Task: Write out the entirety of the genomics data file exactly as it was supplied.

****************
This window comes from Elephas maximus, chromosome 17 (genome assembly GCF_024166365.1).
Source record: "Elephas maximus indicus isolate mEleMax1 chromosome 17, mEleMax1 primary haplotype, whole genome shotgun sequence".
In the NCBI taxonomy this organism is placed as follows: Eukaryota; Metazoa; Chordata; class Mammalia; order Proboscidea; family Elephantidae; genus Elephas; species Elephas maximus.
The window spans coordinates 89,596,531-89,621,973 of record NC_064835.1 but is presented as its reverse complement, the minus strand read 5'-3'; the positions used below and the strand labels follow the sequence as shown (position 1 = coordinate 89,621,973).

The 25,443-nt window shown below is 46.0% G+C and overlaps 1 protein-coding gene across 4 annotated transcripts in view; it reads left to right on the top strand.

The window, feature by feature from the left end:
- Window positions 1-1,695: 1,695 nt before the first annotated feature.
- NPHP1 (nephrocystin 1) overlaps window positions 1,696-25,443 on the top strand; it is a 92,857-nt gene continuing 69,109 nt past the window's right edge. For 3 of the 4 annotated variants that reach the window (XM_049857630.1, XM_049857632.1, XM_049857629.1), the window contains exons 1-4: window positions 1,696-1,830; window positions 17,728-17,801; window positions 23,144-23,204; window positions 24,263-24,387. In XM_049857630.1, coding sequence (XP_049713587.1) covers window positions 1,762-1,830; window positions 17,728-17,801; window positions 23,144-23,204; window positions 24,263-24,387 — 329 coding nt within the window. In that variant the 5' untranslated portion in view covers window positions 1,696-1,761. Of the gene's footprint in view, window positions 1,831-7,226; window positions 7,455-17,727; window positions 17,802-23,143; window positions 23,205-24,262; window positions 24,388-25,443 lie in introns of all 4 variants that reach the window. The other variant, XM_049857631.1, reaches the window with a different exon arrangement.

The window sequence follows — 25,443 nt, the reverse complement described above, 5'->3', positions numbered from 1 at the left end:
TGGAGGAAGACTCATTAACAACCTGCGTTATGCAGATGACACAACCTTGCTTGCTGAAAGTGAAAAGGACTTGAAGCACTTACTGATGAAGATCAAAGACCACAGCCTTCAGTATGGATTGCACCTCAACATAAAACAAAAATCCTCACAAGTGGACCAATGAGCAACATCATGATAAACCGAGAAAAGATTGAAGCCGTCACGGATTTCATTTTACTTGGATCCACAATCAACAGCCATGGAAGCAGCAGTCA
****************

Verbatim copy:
This window comes from Elephas maximus, chromosome 17 (genome assembly GCF_024166365.1).
Source record: "Elephas maximus indicus isolate mEleMax1 chromosome 17, mEleMax1 primary haplotype, whole genome shotgun sequence".
In the NCBI taxonomy this organism is placed as follows: Eukaryota; Metazoa; Chordata; class Mammalia; order Proboscidea; family Elephantidae; genus Elephas; species Elephas maximus.
The window spans coordinates 89,596,531-89,621,973 of record NC_064835.1 but is presented as its reverse complement, the minus strand read 5'-3'; the positions used below and the strand labels follow the sequence as shown (position 1 = coordinate 89,621,973).

The 25,443-nt window shown below is 46.0% G+C and overlaps 1 protein-coding gene across 4 annotated transcripts in view; it reads left to right on the top strand.

The window, feature by feature from the left end:
- Window positions 1-1,695: 1,695 nt before the first annotated feature.
- NPHP1 (nephrocystin 1) overlaps window positions 1,696-25,443 on the top strand; it is a 92,857-nt gene continuing 69,109 nt past the window's right edge. For 3 of the 4 annotated variants that reach the window (XM_049857630.1, XM_049857632.1, XM_049857629.1), the window contains exons 1-4: window positions 1,696-1,830; window positions 17,728-17,801; window positions 23,144-23,204; window positions 24,263-24,387. In XM_049857630.1, coding sequence (XP_049713587.1) covers window positions 1,762-1,830; window positions 17,728-17,801; window positions 23,144-23,204; window positions 24,263-24,387 — 329 coding nt within the window. In that variant the 5' untranslated portion in view covers window positions 1,696-1,761. Of the gene's footprint in view, window positions 1,831-7,226; window positions 7,455-17,727; window positions 17,802-23,143; window positions 23,205-24,262; window positions 24,388-25,443 lie in introns of all 4 variants that reach the window. The other variant, XM_049857631.1, reaches the window with a different exon arrangement.

The window sequence follows — 25,443 nt, the reverse complement described above, 5'->3', positions numbered from 1 at the left end:
TGGAGGAAGACTCATTAACAACCTGCGTTATGCAGATGACACAACCTTGCTTGCTGAAAGTGAAAAGGACTTGAAGCACTTACTGATGAAGATCAAAGACCACAGCCTTCAGTATGGATTGCACCTCAACATAAAACAAAAATCCTCACAAGTGGACCAATGAGCAACATCATGATAAACCGAGAAAAGATTGAAGCCGTCACGGATTTCATTTTACTTGGATCCACAATCAACAGCCATGGAAGCAGCAGTCA